scrum phases‎ > ‎

release planning

Here is a typical sequence for release planning:

- Introductions - name, role, expectations, concerns
- Vision - sponsor speaks. Elevator Pitch. Product Box. 
- Problem statement - Why build it: what problem are we solving
- Business case - What are the business drivers, business case, expected benefits
- Scope - High Level Scope - In/Out/Undecided
- Key trade-off policies:  time vs cost vs scope vs quality vs ux
- Schedule expectations / Important dates
- Project context – departments, 3rd parties
- Customer & UX - Who are we building for: who are the customers, users, user roles, their needs and goals review any UX prototypes. paper prototyping. Review As-Is systems and identify pain points and opportunities.
- Build the product backlog - capture and agree the product features using task mapping or process flows. Create initial high level “epics” as minimal marketable features.
- Solution design - high level architecture and estimation assumptions
- Team – team size, roles, responsibilities
- Approach - methods, policies, values, principles.
- Sizing - Establish high level estimates for each “epic” - relative "points" estimation
- Calibration - Costing & Resourcing - forecasting development capacity
- Prioritisation - Prioritise the initial release product backlog features - define the first release as a minimal viable product. Consider story mapping or buy a feature techniques. Create a release roadmap.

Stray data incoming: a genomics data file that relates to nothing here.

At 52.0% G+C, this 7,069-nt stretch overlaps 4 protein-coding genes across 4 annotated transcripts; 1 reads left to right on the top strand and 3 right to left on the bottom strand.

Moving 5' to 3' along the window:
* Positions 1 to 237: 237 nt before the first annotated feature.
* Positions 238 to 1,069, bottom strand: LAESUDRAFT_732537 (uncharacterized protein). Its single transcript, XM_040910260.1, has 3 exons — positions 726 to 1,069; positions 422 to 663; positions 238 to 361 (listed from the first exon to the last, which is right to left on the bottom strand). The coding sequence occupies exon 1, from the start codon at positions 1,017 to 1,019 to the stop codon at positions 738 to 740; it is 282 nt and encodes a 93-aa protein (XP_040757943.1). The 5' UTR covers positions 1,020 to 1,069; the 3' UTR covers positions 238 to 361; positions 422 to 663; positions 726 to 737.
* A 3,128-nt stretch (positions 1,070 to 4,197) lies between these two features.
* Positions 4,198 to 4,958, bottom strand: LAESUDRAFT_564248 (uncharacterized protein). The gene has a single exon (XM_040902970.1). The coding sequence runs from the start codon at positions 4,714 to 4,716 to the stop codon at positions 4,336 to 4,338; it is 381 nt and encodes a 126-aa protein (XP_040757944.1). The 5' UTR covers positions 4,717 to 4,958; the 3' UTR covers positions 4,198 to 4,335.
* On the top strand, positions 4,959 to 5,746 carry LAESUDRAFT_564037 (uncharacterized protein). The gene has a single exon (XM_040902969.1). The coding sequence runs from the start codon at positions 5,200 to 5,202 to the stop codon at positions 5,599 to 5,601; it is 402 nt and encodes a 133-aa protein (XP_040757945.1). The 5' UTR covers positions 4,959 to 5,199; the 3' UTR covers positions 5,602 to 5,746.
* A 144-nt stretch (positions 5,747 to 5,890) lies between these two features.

- Presentation -  present outputs to the wider stakeholders - consider collecting and summarising the outputs as a single “project inception” slide deck

Some guidelines:
- Focus on establishing clear shared understanding across the whole team
- Co-locate the whole team for the initial project kickoff especially for distributed/offshore projects
- Include all departments and all roles -  operations, developers, sales, support, business,  BA, QAs
- Consider conducting a series of workshops (“kick off”, “estimation” & “release planning”)
- Use an experienced facilitator
- Use visual models: whiteboard sketches, paper prototypes, flipcharts, card sorting, story mapping.
- Do “just enough” to get the next release defined:  days not weeks.
- Use time between workshops to resolve outstanding questions, do technical research
- Capture the outputs - take photos of all the workshop outputs / whiteboards

Subpages (1): sponsor speaks